The fifth Vertical Atlas event focuses on the implications of AI developments for Chinese city management, political and economic governance, as well as its place in the current Chinese cultural imagination. With presentations by Harvard University anthropologist Shuang Lu Frost and Chen Qiufan (aka Stanley Chen), renowned sci-fi writer.
The most competitive domain in global technology is the development of AI. Many believe that it holds the key to economic, political and technological dominance for the parties managing to wield its power. China stands at the forefront of these developments, in direct competition with various states and tech companies, and is developing a specific, Chinese version of "manmade intelligence" (a literal translation of the Mandarin phrase for AI) based on the unique techno-political circumstances in the Chinese geo zone.
China is one of the only states to have achieved a near complete integration of state and national cloud-tech platforms - Baidou, Alibaba, Tencent - enabling the mass gathering of data to train AI systems at all levels of society. The resulting governing infrastructure is implemented on all scales of the Chinese digital ecology, and aims to cover material as well as social domains. It incorporates land based and off-shore mining for raw ores and the processing of e-waste, and at the same time aims to bring about a renewable energy economy that is able to cope with the exponential growth of the energy needs of computation.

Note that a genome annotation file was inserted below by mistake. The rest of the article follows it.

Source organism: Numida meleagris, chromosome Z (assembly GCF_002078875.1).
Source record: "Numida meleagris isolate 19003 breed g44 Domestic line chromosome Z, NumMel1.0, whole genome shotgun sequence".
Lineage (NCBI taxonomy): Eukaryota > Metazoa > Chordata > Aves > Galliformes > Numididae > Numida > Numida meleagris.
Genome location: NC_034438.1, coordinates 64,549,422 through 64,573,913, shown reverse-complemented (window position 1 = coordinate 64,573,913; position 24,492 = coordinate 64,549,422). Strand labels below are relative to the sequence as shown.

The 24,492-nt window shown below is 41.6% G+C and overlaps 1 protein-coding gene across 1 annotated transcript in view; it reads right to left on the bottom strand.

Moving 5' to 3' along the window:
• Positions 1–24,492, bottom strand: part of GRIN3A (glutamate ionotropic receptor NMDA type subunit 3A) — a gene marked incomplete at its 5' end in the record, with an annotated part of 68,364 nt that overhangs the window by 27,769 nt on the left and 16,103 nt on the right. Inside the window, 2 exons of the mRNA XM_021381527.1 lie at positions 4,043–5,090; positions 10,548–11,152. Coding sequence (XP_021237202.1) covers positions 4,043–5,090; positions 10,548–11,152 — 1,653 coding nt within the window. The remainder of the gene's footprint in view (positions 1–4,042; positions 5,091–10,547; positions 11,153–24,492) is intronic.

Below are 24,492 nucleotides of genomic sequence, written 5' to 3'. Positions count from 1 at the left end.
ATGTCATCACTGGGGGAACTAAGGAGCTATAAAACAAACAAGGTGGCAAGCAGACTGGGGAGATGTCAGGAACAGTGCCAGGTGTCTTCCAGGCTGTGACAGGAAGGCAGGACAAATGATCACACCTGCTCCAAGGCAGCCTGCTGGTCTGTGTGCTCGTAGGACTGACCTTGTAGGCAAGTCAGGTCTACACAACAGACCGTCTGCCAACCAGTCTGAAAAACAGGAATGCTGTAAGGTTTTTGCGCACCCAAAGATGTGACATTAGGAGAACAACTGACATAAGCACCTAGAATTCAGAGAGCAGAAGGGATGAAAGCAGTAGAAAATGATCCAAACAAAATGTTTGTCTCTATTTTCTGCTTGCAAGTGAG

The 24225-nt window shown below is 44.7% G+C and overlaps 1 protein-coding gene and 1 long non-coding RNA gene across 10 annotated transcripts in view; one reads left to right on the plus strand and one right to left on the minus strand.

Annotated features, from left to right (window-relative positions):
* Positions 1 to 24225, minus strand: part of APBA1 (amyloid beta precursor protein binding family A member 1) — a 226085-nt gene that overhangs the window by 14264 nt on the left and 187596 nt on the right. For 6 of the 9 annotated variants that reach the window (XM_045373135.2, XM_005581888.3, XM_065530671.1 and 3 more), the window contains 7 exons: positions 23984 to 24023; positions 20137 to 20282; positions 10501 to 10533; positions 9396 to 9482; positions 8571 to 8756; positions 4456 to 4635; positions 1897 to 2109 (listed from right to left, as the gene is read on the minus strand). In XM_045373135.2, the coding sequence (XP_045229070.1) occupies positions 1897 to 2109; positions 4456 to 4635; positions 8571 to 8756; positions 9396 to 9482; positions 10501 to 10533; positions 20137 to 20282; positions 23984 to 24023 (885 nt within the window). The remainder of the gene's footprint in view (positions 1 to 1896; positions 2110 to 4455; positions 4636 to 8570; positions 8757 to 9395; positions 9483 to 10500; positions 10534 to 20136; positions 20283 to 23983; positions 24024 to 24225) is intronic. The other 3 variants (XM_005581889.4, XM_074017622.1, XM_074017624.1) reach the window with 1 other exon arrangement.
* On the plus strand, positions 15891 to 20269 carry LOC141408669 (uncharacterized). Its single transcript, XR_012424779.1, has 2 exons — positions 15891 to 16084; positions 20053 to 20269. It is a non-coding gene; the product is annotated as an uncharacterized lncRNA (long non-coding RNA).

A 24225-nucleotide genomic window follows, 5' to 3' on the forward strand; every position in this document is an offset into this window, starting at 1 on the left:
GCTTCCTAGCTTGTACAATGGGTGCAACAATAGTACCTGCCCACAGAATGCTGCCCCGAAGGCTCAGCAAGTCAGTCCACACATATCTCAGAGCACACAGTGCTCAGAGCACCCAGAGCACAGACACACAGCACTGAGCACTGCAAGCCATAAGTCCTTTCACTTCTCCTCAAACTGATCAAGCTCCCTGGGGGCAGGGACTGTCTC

Chinese cities are continuously being built and rebuilt in an attempt to integrate the latest digital technologies in their infrastructures. Several cities already host a wealth of bots and machine learning systems, capturing data from nested sensors and processors scattered in the urban environment, exemplified by the Alibaba City Brain project.
State sovereignty over cyberspace is implemented through the Golden Shield technology and the Great Cannon, which control what kind of information is accessible, when and where and to whom, in China and beyond, and which manifest as a globally present ‘Great Firewall of China’. Within this digital environment, the behaviour of individuals is both measured and influenced by a variety of social ranking systems that contribute data to, as well as implement, the development of different AI solutions.
For certain western sensibilities China is rapidly approaching an ideal type of digital dystopia. Without downplaying the extent to which sophisticated information technologies in China are used to exert control over society, it is also important to recognise how different cultural values relating to the role of the individual and the morals of intelligence shape the role, use and perception of digital technologies.